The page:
Subpart A – General Provisions Part 98 requires an annual GHG emissions report for each affected facility. The report must be submitted electronically in a format specified by the Administrator, no later than March 31 st of each calendar year. The report summarizes the GHG emissions for the previous year. The first batch of electronic reports is due by March 31, 2011, covering the GHG emissions for calendar year 2010. Reporters must assign a Designated Representative (DR) for each affected facility. The DR is responsible for certifying, signing and submitting the GHG emissions reports. The same DR who is assigned to submit reports for any Part 75 program (e.g., Acid Rain, CAIR) must also be assigned to submit the annual Part 98 GHG emissions reports.
Subpart A – General Provisions (contd) The electronic emissions reporting format is currently under development Verification of the reported emissions data will be done electronically by EPA, in conjunction with periodic field audits of selected facilities. EPA considered, but rejected, using third party verification. Note: Part 75 emissions data, as reported to EPA using the ECMPS Client Tool, do not satisfy the reporting requirements of Part 98.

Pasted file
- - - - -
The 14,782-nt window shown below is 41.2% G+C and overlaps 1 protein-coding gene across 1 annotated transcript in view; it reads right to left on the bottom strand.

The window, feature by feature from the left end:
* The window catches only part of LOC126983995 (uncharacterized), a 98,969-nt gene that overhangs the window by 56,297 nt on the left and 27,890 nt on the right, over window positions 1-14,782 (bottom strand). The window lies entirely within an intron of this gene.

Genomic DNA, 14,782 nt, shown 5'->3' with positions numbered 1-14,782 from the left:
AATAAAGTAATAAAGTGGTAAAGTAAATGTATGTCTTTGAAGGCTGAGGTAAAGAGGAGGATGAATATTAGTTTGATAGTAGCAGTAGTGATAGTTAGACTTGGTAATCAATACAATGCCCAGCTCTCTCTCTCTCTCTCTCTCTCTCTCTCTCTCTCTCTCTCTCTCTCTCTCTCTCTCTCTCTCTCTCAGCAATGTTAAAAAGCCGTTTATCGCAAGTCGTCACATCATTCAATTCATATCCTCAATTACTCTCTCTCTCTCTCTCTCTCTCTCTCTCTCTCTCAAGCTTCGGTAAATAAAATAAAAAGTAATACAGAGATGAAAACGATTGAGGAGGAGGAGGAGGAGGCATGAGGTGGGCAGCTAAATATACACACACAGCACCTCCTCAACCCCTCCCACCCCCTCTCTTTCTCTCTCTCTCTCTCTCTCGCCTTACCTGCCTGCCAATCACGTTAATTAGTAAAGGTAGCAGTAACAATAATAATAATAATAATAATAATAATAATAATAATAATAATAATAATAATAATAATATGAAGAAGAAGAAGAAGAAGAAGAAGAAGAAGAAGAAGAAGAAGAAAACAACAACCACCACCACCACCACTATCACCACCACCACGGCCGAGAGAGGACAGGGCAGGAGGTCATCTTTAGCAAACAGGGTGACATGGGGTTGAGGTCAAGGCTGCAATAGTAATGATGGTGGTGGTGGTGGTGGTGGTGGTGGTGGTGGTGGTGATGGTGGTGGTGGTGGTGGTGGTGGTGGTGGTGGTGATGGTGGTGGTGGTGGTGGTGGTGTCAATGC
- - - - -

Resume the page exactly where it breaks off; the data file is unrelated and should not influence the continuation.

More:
Subpart A – General Provisions (contd) Each Part 98 facility is required to develop and maintain a written GHG monitoring plan (See §98.3(g)(5)). The monitoring plan (MP) must include documentation and a written explanation of the procedures and methods used to collect the data and to quality-assure the measurement devices used to provide inputs for the GHG emissions calculations. The MP may refer to applicable portions of existing corporate documents, e.g., the QA requirements in Part 60 and/or Part 75, Part 75 QA plans, MACT plans, SOPs, etc.
Subpart A – General Provisions (contd) Section 98.3(i) of Part 98 sets forth general calibration requirements for the equipment used to provide data for the GHG emissions calculations. A 5% accuracy standard is specified. These calibration requirements do not apply: –To electricity generating units that monitor and report emissions data to EPA using Part 75 methodologies; or –To Part 98 units and processes for which the use of company records (as defined in §98.6) is specified to quantify fuel usage and/or other parameters Litigants and stakeholders have objected to the calibration requirements in §98.3(i) as being too all-inclusive, i.e., not appropriate for all types of measurement devices.